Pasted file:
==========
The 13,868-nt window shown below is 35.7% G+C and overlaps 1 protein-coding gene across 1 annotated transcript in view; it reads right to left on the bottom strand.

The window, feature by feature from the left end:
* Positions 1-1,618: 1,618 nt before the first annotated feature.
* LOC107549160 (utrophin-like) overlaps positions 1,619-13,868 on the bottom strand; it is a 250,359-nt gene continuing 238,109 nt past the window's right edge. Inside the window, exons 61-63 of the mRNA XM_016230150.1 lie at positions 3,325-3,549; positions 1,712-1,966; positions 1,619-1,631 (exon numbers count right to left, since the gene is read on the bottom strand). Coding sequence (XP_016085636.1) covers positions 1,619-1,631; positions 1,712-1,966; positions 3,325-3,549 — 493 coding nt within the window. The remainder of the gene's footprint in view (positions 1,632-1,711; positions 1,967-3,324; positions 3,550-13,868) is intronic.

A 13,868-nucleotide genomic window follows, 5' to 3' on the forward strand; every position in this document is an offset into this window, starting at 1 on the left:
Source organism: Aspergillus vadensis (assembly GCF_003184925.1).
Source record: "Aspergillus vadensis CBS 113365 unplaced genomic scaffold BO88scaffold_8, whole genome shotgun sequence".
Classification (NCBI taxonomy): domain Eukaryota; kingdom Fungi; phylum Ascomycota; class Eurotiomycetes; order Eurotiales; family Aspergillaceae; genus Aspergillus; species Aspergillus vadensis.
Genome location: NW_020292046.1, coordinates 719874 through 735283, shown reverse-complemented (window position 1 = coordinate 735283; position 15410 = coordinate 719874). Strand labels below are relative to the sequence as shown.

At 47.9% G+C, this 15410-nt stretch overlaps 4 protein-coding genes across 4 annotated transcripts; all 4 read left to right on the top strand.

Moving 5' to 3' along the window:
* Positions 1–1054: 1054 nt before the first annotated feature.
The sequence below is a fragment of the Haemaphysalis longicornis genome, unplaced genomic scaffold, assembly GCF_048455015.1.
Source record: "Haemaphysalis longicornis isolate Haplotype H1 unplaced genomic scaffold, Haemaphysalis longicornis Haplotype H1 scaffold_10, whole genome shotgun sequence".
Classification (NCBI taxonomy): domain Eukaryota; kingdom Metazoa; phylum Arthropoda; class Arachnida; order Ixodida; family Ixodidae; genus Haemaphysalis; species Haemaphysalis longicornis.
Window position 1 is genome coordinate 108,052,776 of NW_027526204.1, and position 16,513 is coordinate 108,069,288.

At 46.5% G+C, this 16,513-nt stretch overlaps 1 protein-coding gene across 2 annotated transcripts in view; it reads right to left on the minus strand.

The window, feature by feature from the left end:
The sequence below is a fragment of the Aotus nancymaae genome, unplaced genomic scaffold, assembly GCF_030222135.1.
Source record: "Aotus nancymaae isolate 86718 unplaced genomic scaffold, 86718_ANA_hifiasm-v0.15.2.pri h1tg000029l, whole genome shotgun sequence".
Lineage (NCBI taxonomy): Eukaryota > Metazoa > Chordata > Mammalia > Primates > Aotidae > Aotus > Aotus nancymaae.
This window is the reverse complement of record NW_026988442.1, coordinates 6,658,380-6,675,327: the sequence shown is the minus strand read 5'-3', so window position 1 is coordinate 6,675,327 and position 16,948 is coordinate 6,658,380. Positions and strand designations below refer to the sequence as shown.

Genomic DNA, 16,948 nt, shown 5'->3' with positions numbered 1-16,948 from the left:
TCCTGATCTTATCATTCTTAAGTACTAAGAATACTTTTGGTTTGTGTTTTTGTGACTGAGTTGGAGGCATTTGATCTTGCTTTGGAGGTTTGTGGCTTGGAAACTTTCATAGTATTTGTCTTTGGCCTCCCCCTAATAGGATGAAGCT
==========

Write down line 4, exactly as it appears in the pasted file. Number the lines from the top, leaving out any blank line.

* LOC107549160 (utrophin-like) overlaps positions 1,619-13,868 on the bottom strand; it is a 250,359-nt gene continuing 238,109 nt past the window's right edge. Inside the window, exons 61-63 of the mRNA XM_016230150.1 lie at positions 3,325-3,549; positions 1,712-1,966; positions 1,619-1,631 (exon numbers count right to left, since the gene is read on the bottom strand). Coding sequence (XP_016085636.1) covers positions 1,619-1,631; positions 1,712-1,966; positions 3,325-3,549 — 493 coding nt within the window. The remainder of the gene's footprint in view (positions 1,632-1,711; positions 1,967-3,324; positions 3,550-13,868) is intronic.